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How to use social networks for marketing purposes

How to use social networks for marketing purposes

By Tom Dunkerley, head of sales at Sift Media.

The word ‘community’ has been around the online world for many years.  It refers to websites where people congregate for any number of reasons – a shared profession, a hobby, to achieve a purpose (fundraising, for example) or personal circumstance (such as diabetes). Now, with the advent of Web 2.0, it is increasingly used as a term of publishing endearment.

Online marketing campaigns built around communities offer a relevant, targeted and direct means of reaching a chosen audience.  But how can you maximise the benefit of these campaigns and leverage more pound for pound ROI from your marketing spend?

Explore the opportunities that online communities can offer to target profiled databases

Most business-to-business (B2B) online communities will have a significant level of profile information about their audience. This information is gathered either through a member's registration to a website's interactive features or subscription to services such as email bulletins.

Members will generally be comfortable exchanging their profile information for access to content and to participate in a focused community. Typical profile data could include; job role, turnover (T/O), number of staff, salary, gender, company name, address, post code, email address, telephone numbers and professional interests.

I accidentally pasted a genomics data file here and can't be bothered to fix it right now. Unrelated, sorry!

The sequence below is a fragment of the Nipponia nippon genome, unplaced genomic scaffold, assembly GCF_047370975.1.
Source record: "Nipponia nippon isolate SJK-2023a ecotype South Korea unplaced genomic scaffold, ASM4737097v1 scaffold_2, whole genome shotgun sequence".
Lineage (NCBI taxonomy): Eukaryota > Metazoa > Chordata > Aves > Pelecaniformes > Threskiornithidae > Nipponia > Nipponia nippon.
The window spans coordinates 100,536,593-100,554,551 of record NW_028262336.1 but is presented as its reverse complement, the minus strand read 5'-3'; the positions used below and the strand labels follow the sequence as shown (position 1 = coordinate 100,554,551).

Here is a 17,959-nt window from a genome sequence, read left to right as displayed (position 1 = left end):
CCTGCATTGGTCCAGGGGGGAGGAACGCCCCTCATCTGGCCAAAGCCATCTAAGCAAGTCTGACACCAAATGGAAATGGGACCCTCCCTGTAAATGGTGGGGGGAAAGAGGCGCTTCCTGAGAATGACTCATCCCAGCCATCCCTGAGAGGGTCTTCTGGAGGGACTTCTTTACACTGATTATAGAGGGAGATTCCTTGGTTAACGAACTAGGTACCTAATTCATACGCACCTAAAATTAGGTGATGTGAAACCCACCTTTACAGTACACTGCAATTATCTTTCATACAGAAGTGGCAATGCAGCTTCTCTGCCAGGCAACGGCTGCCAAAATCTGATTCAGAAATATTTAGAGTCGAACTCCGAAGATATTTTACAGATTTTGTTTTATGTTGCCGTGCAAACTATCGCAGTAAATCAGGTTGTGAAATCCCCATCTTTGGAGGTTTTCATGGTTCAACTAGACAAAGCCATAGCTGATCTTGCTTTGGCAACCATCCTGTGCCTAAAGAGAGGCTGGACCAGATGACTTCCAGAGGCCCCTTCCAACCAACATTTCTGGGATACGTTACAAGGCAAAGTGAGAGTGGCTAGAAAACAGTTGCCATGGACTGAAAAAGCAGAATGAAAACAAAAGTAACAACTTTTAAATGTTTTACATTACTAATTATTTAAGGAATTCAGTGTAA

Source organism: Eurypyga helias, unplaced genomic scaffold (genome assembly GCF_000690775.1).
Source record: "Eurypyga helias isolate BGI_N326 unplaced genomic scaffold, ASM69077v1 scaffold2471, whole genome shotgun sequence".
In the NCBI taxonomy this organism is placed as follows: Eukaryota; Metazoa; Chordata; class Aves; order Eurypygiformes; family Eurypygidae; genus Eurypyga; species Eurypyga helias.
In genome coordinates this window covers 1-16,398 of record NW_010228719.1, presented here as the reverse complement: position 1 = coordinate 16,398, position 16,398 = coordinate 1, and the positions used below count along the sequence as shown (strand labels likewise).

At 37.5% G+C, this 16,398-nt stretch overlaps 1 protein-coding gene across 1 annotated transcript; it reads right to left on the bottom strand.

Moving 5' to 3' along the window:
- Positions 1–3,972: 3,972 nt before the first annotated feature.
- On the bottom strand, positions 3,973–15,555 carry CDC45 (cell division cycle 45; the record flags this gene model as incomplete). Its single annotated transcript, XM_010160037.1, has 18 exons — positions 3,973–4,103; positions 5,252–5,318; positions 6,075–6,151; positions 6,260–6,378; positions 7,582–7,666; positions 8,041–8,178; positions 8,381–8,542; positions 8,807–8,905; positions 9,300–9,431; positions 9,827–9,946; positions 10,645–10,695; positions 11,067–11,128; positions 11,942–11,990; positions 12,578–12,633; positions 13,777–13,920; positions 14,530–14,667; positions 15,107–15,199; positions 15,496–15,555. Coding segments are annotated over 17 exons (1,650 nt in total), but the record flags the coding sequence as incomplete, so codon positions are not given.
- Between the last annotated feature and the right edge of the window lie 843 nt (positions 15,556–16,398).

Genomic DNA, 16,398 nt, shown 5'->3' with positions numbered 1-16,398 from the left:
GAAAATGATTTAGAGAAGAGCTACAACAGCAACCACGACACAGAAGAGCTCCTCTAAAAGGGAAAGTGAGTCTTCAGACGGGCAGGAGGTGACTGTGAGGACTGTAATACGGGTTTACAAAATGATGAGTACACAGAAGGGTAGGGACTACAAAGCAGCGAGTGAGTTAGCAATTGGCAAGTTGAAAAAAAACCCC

As an advertiser, access to profile information adds focus and refinement to your marketing campaign.  For example, if you want to deliver your brand message to managing directors in £50m plus T/O companies whenever they visit a certain site, this should be achievable (although you should expect premium pricing!).

Websites with high levels of community engagement will impact positively on your click through rate

Technology aside, successful communities are built first and foremost around shared interests, strong editorial and/or user generated content.  This stimulates discussion, and importantly, trust. The sum total of this experience is becoming recognised as the level of ‘engagement’ that a visitor has with a website.

The Association of Online Publishers is represented on the Joint Industry Committee for Web Standards and has worked to develop metrics for levels of website ‘engagement’. This is to help establish a common currency for website statistics, enabling straightforward comparisons of one site with another.

Two statistics to note when thinking about engagement are ‘duration of visit’ and ‘number of pages visited’. It’s argued that these provide some evidence of how ‘sticky’ your site is. However, this shouldn’t be taken as gospel as other technical factors, such as the inability to track how long users leave multiple windows running on their browser, must be taken into consideration.

Spend some time on community based websites to engage the audience with your brand